Rabb’s most vital asset are his tree limb arms and that 7-2 wingspan allows him to play physically despite being underweight. In conjunction with his length, he stands at 6-foot-10 and could play either the five or the four depending on the opponent’s lineup.
Much like Adebayo, he doesn’t need the ball all the time to be productive. Rabb was a legitimate double-digit scorer off of hustle points, and he’s someone who can rim-run and hang out around the basket.
Not having an actual offensive game now doesn’t mean he won’t develop one, and Rabb’s tools would let him evolve into a stretch-four-type player. With his height and wingspan, he can shoot over almost anyone, and he became more comfortable from the perimeter during his second year.
Tyler Lydon – Sophomore, SF/PF, Syracuse
The Orange haven’t been as good as we’re accustomed, but Lydon was someone who quietly slipped under the average fan’s radar. He took on a huge role in his second year and didn’t disappoint. Noticeable improvements came on the glass (8.6 a game) and in the scoring column (13.2), and Lydon was the perfect second fiddle to Andrew White.
He stands at 6-10 and is a surprisingly effective defender despite having almost no length whatsoever. He’s arguably the most polished scorer on this list despite relatively low output, and his skill set on offense makes him a perfect stretch-four candidate.
Not only can he step out and knock down the three (39.8 percent for his career), but he can work from mid-range and below the free throw line as well. Lydon’s got sound footwork and patience for someone who doesn’t spend a ton of time on the block, and he’s a catch-and-shoot threat to boot.
What does all of that mean? Well, he’s built to play the stretch-four in today’s NBA.
T.J. Leaf – Freshman, PF, UCLA
Did Leaf benefit from being on one of the nation’s best teams? Yes, he did. But he still was a huge producer for the Bruins. Because of how well they moved the ball, it would routinely find Leaf and Brooklyn have similarities to UCLA regarding their offense.
Kenny Atkinson preaches ball movement and, despite not having a potential superstar facilitating, guys around each other love to pass and make their teammates look good. Because of his ability to space the floor (45.6 percent from three) and clean up the glass (8.2 boards), the Nets would have an ideal complement to Lopez.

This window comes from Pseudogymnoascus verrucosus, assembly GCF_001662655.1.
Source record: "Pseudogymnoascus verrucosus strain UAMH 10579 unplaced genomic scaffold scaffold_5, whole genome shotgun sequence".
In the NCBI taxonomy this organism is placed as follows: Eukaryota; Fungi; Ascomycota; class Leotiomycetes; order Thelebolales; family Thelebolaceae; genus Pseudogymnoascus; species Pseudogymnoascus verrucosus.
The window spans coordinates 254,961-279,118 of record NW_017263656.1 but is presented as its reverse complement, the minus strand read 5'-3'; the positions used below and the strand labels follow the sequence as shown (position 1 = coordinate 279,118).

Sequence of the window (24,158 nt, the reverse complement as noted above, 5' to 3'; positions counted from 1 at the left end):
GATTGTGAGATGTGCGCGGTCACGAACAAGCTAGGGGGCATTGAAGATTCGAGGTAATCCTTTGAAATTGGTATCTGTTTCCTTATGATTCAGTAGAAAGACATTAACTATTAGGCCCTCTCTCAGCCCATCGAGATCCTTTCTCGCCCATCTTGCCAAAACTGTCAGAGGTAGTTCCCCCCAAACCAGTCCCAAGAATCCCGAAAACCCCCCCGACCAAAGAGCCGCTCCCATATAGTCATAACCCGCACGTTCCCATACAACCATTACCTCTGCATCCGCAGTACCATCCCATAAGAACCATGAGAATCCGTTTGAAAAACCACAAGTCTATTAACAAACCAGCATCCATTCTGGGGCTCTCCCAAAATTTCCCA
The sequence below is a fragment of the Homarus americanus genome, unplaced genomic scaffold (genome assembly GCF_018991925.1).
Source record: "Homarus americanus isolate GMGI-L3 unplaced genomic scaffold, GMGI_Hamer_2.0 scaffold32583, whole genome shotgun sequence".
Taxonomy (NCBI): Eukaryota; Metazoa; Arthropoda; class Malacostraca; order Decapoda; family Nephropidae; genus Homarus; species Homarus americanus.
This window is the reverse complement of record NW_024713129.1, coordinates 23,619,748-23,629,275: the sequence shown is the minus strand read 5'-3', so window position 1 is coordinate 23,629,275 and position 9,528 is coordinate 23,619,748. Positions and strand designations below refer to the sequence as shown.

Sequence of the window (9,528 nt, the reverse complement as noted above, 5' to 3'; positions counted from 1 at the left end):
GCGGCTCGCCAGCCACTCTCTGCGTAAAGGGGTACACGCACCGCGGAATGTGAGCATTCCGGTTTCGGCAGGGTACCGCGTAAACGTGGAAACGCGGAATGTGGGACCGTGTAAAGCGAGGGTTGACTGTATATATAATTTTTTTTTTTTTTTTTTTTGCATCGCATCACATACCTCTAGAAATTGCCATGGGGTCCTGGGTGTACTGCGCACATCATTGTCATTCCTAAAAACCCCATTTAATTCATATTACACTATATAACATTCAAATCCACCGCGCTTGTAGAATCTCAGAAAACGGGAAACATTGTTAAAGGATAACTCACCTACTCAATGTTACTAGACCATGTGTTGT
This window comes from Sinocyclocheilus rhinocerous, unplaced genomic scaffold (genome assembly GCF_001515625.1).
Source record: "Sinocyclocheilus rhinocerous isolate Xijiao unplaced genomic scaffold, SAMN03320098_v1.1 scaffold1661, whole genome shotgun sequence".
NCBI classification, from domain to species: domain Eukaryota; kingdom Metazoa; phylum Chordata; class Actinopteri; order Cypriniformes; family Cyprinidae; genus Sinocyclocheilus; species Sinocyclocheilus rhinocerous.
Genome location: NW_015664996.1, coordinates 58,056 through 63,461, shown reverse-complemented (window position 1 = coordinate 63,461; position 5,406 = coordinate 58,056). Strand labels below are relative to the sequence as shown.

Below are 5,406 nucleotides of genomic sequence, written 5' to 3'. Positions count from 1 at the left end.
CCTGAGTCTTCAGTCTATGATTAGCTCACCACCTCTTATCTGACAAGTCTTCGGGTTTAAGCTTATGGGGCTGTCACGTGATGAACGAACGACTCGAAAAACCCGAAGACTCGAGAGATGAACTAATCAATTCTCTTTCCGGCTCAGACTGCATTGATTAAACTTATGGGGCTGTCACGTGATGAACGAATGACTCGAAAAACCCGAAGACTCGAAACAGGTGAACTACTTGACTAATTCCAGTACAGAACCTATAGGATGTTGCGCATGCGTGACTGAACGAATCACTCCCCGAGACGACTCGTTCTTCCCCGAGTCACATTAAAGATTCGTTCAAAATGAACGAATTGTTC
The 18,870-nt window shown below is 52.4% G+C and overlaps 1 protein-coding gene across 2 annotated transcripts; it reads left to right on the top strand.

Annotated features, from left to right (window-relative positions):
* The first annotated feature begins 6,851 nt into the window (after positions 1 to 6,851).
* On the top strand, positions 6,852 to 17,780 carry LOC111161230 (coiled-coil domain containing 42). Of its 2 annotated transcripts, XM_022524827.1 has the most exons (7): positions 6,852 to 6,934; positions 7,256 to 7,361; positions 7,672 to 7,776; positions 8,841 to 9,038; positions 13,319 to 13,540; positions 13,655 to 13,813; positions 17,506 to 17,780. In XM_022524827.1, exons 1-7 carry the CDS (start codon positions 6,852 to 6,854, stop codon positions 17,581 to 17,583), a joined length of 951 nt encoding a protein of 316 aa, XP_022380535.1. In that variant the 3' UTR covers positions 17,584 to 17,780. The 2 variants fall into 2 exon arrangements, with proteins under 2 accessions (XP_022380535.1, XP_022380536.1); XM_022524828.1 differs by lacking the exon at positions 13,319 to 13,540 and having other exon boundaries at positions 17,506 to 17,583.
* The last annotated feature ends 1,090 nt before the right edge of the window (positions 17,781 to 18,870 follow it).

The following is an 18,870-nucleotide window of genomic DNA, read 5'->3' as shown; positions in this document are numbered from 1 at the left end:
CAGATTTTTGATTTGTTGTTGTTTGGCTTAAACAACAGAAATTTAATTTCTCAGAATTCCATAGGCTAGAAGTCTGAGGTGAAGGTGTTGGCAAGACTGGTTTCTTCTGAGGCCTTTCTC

Leaf’s also very fluid from virtually anywhere, and there aren’t any issues with him in an uptempo offense. UCLA doesn’t slow down, and he’s one of four players averaging more than 29 minutes a night.
The odds of him being around late in the first-round are high because he still needs to work on creating for himself in the post, but where he’s at now is perfect to start with.
Johnathan Motley – Junior, PF, Baylor
I haven’t seen much of Motley this year, but I’ve been able to assess that he’s a load to deal with in the paint. He has the size to play either the three or the four at 6-9, and he’s also got a solid 230-pound frame to accompany it. However, Motley’s insane 7-3.5 wingspan is what will allow him to bounce between either forward spot on defense.
He brings a ton of energy but can be rather erratic at times and averages three fouls a game alongside his 17.2 points and 9.9 boards. A lot of Baylor’s offense involves him just hanging out below the free throw line for either an entry pass or a missed shot.
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A limited role doesn’t make him any less necessary to Baylor’s success, and if he’s not actively sniffing out rebounds and being tenacious, the Bears are worse off.
Motley has two double-doubles in as many NCAA Tournament games, and he’s still under a lot of people’s radar; DraftExpress has him as the 26th-best.